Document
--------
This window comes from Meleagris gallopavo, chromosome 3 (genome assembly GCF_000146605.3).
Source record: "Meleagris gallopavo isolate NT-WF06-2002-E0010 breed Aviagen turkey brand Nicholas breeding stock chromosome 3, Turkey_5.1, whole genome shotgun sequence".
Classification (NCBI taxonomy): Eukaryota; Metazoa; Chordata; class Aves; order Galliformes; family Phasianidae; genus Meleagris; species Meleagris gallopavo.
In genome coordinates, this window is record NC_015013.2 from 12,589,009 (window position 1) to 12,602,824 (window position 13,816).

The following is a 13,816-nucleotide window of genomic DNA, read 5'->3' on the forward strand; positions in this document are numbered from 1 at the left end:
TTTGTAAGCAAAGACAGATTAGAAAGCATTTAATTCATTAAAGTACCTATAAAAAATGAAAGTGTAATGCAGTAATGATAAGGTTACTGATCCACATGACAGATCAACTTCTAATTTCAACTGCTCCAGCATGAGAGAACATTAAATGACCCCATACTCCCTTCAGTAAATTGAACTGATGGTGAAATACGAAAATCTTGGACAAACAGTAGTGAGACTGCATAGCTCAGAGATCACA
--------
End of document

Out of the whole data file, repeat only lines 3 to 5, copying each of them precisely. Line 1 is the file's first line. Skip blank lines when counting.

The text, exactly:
Classification (NCBI taxonomy): Eukaryota; Metazoa; Chordata; class Aves; order Galliformes; family Phasianidae; genus Meleagris; species Meleagris gallopavo.
In genome coordinates, this window is record NC_015013.2 from 12,589,009 (window position 1) to 12,602,824 (window position 13,816).

The following is a 13,816-nucleotide window of genomic DNA, read 5'->3' on the forward strand; positions in this document are numbered from 1 at the left end: